The right tool for the job
My husband is a carpenter, so he’s into tools. As a social media guru, so am I. Whenever we come up with a project, we immediately start thinking about what tools we have and what we may need to buy. We’ll scour yard sales, flea markets and the Internet to find just the right compound miter saw or three-phase plasma cutter — often to the detriment of the job itself.
Though perhaps not as exotic as a four-foot finger brake or Pittsburgh lock-seam hammer, the most exciting social media tool is video. Healthcare professionals are learning to take advantage of video along with everything else in their toolbox, as this online marketing blog explains. Surgeons have used Twitter, for example, to tweet out live procedures from the O.R. — the first being a surgery to remove a cancerous tumor from someone’s kidney. Universities such as Stanford are using video on Facebook for question-and-answer sessions between professors and students. Mainstream media is now plugging into social media for obvious reasons — mainly because they know their audiences are plugged in.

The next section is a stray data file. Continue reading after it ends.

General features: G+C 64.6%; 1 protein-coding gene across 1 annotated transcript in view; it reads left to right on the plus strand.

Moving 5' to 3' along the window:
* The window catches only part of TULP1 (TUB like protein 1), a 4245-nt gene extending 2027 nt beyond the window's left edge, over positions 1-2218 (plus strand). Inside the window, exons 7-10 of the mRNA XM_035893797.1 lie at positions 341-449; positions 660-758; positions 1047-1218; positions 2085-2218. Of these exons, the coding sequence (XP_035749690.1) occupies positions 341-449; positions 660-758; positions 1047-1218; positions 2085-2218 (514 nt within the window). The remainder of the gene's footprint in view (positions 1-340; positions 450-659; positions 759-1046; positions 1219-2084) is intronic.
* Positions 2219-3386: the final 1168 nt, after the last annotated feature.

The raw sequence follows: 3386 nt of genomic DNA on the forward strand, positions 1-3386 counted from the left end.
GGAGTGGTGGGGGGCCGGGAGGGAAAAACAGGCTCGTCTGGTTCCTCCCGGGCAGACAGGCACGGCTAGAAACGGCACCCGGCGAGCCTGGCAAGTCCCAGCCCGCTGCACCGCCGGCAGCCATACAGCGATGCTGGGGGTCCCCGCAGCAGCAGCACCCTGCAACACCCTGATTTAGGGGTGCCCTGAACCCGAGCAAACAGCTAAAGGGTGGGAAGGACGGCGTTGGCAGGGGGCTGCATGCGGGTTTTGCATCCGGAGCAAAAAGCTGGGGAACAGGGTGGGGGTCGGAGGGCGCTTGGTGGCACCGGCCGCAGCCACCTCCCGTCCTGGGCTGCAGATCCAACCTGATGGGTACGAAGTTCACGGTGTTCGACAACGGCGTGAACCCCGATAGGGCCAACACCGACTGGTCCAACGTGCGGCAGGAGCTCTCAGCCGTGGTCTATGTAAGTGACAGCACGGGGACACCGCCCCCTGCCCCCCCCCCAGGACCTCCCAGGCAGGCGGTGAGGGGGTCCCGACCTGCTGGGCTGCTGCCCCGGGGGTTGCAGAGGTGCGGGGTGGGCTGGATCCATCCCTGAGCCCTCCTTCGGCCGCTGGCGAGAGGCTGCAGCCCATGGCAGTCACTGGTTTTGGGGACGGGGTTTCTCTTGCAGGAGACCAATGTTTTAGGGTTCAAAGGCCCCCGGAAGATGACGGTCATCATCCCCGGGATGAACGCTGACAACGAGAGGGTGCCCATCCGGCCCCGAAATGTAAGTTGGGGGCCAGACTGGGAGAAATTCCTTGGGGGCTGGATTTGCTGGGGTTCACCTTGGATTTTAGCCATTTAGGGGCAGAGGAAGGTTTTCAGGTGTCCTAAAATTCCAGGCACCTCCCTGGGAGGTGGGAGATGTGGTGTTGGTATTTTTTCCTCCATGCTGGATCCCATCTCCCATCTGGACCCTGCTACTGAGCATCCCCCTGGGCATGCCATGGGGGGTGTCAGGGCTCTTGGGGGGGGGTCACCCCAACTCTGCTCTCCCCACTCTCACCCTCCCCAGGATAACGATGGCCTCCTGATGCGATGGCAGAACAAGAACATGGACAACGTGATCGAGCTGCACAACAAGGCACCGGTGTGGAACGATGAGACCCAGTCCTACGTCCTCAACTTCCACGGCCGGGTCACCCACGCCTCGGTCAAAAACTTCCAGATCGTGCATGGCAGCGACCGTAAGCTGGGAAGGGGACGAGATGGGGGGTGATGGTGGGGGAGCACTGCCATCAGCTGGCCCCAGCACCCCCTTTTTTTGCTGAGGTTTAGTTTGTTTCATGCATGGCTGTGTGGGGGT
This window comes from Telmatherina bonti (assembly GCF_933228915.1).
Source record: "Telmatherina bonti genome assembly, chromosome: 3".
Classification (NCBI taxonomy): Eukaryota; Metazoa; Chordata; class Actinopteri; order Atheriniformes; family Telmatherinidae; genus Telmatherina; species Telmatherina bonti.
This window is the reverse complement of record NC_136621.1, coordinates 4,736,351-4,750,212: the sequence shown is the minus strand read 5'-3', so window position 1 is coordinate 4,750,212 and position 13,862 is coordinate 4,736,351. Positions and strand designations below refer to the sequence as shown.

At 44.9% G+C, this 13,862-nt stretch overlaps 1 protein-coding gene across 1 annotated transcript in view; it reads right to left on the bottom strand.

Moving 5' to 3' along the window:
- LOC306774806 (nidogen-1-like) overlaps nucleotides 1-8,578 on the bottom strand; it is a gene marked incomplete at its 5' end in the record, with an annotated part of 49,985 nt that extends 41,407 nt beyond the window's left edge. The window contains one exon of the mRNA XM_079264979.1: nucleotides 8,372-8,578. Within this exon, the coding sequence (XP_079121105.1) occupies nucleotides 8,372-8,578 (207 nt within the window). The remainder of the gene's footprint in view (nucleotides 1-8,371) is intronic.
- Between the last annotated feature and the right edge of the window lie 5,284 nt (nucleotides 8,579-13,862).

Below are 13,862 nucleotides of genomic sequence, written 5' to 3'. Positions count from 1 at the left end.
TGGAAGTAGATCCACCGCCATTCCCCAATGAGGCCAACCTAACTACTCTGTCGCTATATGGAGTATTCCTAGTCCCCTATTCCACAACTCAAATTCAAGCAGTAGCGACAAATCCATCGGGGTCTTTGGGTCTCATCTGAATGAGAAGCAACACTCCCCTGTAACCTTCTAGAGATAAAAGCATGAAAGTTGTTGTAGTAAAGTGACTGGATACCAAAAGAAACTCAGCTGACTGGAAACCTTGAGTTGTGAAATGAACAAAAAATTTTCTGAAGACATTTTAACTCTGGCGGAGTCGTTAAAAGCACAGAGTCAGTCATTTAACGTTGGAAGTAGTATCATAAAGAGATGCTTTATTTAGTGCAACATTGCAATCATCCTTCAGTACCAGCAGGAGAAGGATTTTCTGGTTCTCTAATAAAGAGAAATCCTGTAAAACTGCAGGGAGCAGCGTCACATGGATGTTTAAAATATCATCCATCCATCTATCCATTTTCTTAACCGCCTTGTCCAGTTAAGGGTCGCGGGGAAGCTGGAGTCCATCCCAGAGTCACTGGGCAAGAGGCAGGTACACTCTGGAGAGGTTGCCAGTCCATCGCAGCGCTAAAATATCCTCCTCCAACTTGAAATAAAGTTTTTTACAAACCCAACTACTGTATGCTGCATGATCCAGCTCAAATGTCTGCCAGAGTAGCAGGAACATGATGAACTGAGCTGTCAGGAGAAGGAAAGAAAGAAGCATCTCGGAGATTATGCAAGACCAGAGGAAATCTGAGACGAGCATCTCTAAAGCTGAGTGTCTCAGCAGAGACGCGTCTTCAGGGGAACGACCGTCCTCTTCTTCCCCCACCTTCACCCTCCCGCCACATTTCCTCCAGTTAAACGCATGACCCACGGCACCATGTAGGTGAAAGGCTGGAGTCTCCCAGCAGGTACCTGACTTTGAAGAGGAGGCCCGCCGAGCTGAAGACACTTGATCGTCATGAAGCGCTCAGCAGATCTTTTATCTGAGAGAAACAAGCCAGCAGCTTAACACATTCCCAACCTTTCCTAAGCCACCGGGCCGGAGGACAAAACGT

Roughly nine out of ten patients who get information online learn from watching videos, which enable them to ask their doctors more insightful questions about procedures. And while you can find a video on Twitter, clicking on it redirects you to a new page. TwitVid is a new service created by Twitter for just this purpose. As with YouTube, TwitVid allows you to create and post your own videos, but this service is so new that you may end up watching hours of footage showcasing little Billy’s puppy and the new tricks he learned this morning.
While videos are used on Facebook to teach medical professionals and students, they also reach consumers. Of course, you may be redirected from Facebook to YouTube, which is riding a huge wave of credibility. Facebook enables you to network with just a click and little effort. You can truly be a people-watcher, and still gain a massive amount of information in a passive manner.
So now when I sit down at my computer every morning, I can share with all my healthcare clients all the new tools available to them — the most important being video. The transparency that video offers can deliver an enlightened, interactive and highly engaged audience. And while it’s no Pittsburgh lock-seam hammer, video can carry us into the future of social media.